We believe in organic agriculture, and we think a world with more organically grown food is better for us, for the soil and for the planet. So, as well as offering an ever-changing selection of seasonally awesome organic fruit and vegetables, we commit our time to the good fight.
Annie Moss, founder and owner of Discovery Organics, represents The Certified Organic Associations of BC (COABC) at the BC Agri-Foods Trade Advisory Council.
Randy Hooper, Discovery’s Managing Director and our buyer who travels to meet farmers from Mexico to Chile, farmed organically for 18 years both on Salt Spring Island and in the Fraser Valley. He gains great pleasure from meeting new farmers and passing on any knowledge he thinks might be helpful. Some day, he hopes to return to farming.
Stefan Misse, one of our purchasers, was an organic farmer himself along with past Discovery staff Melissa McCready, Tera Vickers and Mike Robson.
Discovery’s warehouse is a PACS Certified Organic facility, which means we only handle Certified Organic produce.
Visit our ‘Organic’ page to know more about our organic farming.
The Canada Organic Regime is the Government of Canada’s response to requests by the organic sector and consumers to develop a regulated system for organic agricultural products. The Organic Products Regulations define specific requirements for organic products to be labelled as organic or that bear the Canada Organic logo. The regulations came into effect on June 30, 2009. All organic products bearing the Canada Organic logo or represented as organic in interprovincial and international trade must comply with the Organic Products Regulations.
An organic product is an agricultural product that has been certified as organic. A product can be certified if it is produced using the methods outlined by the Canadian Organic Standards, regulated but the Canadian Food Inspections Agency (CFIA)
Products that make an organic claim must be certified by a Certification Body that has been accredited, based upon the recommendation of a CFIA-designated Conformity Verification Body. The Certification Body must certify the product to the Canadian Organic Standards. The CFIA is working with Conformity Verification Bodies to accredit Certification Bodies under the Canada Organic Regime.
Source: Governement of Canada
Visit our Fair Trade page to know more about our Fair Trade certifications and commitment.
IFOAM stands for International Federation of Organic Agriculture Movements.
IFOAM Accreditation facilitates equivalency of organic certification bodies worldwide by confirming whether they meet IFOAM’s international norms.
IFOAM Accreditation is primarily a means of ensuring fair and orderly trade of organic products. It is in this sense a service for the trade and producers as well as for certifiers.
The Family of Standards they established contains all standards officially endorsed as organic by the Organic Movement, based on their equivalence with the Common Objectives and Requirements of Organic Standards. Both private standards and government regulations are admissible.
More on IFOAM Organics International here
A third-party certification is an independent organization that reviews the manufacturing process of a product and has independently determined that the final product complies with specific standards for safety, quality or performance. This review typically includes comprehensive formulation/material reviews, testing and facility inspections. Most certified products bear the certifier’s mark on their packaging to help consumers and other buyers make educated purchasing decisions.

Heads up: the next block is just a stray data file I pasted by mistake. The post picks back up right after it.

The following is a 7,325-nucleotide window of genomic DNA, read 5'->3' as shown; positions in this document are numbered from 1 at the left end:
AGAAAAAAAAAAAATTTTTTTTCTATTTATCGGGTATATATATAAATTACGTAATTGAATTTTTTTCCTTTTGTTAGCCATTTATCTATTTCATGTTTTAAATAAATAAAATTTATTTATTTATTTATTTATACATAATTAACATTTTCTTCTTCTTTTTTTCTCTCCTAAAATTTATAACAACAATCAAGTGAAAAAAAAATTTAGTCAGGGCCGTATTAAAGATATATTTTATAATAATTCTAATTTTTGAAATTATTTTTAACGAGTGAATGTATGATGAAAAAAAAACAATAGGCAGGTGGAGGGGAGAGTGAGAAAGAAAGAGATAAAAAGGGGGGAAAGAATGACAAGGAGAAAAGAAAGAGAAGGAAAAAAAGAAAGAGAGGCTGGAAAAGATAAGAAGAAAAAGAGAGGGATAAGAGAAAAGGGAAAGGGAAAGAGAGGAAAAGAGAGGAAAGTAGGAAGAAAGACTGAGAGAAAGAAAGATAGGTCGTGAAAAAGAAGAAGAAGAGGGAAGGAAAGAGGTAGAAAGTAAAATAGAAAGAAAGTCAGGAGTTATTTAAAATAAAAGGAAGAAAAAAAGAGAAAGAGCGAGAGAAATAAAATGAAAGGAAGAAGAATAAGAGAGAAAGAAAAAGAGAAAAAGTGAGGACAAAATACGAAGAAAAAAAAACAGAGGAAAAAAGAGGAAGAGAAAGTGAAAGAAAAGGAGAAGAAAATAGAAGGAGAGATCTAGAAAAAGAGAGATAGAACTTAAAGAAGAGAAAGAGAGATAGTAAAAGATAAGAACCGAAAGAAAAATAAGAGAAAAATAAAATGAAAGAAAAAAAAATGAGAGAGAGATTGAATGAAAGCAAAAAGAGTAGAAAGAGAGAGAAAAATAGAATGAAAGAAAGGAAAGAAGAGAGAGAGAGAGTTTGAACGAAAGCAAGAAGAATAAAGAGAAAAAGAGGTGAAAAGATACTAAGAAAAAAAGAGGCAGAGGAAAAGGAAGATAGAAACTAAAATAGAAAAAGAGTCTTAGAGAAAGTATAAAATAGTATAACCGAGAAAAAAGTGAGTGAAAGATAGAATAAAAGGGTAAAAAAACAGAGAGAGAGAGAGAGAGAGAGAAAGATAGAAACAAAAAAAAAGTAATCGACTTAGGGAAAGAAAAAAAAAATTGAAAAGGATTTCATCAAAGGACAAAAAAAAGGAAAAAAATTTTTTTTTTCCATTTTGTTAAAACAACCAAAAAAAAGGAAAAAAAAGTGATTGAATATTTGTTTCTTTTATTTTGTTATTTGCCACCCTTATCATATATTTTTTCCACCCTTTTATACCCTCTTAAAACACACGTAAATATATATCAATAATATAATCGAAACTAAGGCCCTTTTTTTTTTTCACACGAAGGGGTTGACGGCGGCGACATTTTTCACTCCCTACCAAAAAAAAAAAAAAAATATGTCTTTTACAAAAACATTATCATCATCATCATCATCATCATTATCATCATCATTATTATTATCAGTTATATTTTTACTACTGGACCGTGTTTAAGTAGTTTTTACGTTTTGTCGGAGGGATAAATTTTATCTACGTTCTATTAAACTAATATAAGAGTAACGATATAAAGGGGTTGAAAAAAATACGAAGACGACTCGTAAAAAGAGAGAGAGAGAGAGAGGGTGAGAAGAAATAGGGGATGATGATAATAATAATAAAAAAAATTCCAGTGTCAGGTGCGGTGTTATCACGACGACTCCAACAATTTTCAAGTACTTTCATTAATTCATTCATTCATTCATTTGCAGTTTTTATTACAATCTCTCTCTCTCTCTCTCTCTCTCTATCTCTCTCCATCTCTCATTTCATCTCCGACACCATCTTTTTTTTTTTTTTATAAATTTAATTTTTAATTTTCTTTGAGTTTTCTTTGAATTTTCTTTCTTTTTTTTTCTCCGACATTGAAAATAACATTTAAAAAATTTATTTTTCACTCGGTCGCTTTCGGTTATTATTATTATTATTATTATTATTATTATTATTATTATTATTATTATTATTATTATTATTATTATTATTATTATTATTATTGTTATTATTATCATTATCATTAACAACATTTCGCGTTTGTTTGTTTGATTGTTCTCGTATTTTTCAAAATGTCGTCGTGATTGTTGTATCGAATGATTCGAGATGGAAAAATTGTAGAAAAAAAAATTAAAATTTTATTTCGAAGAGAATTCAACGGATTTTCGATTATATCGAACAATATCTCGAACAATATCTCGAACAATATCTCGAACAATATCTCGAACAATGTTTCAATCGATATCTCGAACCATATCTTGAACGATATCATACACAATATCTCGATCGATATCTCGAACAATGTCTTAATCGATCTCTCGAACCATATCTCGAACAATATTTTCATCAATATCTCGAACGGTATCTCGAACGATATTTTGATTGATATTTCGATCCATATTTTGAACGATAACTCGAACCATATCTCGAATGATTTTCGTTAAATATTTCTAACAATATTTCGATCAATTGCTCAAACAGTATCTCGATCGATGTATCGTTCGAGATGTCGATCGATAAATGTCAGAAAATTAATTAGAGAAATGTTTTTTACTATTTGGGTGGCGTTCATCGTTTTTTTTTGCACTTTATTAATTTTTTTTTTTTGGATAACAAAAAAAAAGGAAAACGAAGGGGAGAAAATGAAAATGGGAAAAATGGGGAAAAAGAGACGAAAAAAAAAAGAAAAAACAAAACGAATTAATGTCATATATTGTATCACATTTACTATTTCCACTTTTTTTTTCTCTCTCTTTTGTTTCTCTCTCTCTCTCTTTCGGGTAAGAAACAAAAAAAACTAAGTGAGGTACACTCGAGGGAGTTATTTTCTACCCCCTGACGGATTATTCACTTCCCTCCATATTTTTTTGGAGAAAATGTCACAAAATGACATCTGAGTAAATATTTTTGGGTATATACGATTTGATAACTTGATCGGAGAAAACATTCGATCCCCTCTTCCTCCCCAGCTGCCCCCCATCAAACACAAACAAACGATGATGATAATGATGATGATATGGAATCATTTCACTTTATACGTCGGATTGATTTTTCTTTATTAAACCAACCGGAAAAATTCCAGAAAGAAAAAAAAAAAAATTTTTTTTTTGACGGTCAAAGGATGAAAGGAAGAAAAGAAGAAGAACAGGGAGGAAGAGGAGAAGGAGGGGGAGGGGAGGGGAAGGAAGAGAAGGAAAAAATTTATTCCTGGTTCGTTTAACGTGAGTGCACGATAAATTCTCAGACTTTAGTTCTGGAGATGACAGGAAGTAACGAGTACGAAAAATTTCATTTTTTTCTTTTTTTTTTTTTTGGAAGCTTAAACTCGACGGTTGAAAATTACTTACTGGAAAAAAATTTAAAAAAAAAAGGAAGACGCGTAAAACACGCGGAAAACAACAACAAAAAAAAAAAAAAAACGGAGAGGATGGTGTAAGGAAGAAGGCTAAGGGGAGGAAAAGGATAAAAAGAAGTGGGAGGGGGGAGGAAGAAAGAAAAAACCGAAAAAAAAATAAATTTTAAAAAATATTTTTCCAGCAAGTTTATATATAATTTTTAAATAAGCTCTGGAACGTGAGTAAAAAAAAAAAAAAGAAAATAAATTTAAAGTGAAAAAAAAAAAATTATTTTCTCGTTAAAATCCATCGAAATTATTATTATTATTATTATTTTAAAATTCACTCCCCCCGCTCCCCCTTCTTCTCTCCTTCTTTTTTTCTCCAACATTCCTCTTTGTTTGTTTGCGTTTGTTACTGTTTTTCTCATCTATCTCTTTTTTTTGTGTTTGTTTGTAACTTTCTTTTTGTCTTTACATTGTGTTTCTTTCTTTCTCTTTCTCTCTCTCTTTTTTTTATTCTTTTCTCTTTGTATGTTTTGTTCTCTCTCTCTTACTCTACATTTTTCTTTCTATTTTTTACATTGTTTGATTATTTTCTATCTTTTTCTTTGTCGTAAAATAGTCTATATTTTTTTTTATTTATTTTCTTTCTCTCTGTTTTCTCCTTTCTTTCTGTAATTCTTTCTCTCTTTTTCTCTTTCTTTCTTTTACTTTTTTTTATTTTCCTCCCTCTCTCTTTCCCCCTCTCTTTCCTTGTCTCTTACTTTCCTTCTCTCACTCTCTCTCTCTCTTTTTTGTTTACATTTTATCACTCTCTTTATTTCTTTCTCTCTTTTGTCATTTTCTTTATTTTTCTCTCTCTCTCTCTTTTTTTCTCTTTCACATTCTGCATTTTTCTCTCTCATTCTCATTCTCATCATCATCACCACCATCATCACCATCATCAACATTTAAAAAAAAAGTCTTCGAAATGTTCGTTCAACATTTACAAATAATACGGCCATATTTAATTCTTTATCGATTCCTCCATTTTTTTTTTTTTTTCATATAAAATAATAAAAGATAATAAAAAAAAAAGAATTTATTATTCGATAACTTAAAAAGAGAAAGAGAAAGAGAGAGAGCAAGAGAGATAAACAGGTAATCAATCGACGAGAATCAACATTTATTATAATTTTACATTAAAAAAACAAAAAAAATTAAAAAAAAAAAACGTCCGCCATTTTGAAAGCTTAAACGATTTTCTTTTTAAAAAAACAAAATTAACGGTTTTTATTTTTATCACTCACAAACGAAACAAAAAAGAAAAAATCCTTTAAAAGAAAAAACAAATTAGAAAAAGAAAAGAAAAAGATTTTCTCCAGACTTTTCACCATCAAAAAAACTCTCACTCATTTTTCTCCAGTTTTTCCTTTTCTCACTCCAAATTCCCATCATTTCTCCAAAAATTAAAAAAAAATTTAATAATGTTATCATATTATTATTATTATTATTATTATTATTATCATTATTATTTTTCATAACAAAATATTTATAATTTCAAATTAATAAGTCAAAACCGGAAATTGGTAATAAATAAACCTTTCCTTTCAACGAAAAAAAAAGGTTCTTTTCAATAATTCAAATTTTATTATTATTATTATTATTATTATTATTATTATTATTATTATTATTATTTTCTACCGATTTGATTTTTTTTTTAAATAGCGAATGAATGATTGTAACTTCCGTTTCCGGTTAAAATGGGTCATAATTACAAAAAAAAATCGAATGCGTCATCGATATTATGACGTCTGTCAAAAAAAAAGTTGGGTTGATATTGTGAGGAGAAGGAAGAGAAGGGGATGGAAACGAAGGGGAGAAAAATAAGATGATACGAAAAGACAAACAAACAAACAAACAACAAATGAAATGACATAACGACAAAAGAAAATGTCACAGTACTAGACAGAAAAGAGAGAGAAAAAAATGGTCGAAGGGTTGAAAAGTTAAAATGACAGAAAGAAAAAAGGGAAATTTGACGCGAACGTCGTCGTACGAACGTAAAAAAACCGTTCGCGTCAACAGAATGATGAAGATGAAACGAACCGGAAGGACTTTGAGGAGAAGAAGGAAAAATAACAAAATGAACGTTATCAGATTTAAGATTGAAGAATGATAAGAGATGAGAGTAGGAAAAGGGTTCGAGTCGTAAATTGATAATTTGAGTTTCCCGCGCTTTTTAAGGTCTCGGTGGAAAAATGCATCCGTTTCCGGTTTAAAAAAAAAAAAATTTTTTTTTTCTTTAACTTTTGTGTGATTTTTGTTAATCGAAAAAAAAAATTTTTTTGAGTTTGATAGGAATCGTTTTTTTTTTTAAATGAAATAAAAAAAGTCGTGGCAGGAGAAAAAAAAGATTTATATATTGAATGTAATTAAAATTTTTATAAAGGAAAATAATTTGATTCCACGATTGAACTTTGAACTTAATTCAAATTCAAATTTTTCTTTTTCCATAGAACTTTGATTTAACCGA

A third-party certifier audits the supply chains of specific products from point of origin to point of sale against organic or fair trade criteria. Depending on the certifier they may only certify a specific product or an entire organization and its products.
The idea of a third party certifying companies and products can give consumers a feeling of reassurance in what they purchase. a third party certifier is generally more in the role of motivator or advisor, showing companies what they need to change about their practices in order to be certified. Essentially, third party certification can act as a “filter” for innovation, providing guidelines that new products must follow before being put into use.
In the past, certification of the safety and quality of products has typically come from government organizations. Certification was not part of many product markets.
The landmark of certification was a consequence of the Pure Food and Drug Act of 1906. After that, any comprehensive legislature began to be seriously enforced. One of the earliest forms of third party certification was the kosher label.
Certification of products is a very important part of innovation and production in general to ensure that products and services are both safe and ethical.
Government organizations worldwide have varying standards when it comes to certification, and this has led to both governments and companies desiring a more centralized certification body.
Also increasing is the amount of quality attributes. Food products can be organic, free range, cage free, hormone free, grown without pesticides, along with many others.
As a result, governments no longer have the capacity to certify the broad range of industries and certifications by themselves and international certification bodies therefore took over
In the 90s, along with increasingly globalized markets, certifications began appearing in product markets, leading to an impressive label jungle that we face today.
Image credit: lessconversationmoreaction.com
Another cause for the rise in importance of third party certifiers is the desire of many companies to continue to compete against rival companies by acquiring a competitive advantage.
Nowadays, certification can sometimes be associated with selling features rather than genuine commitment, unfortunately.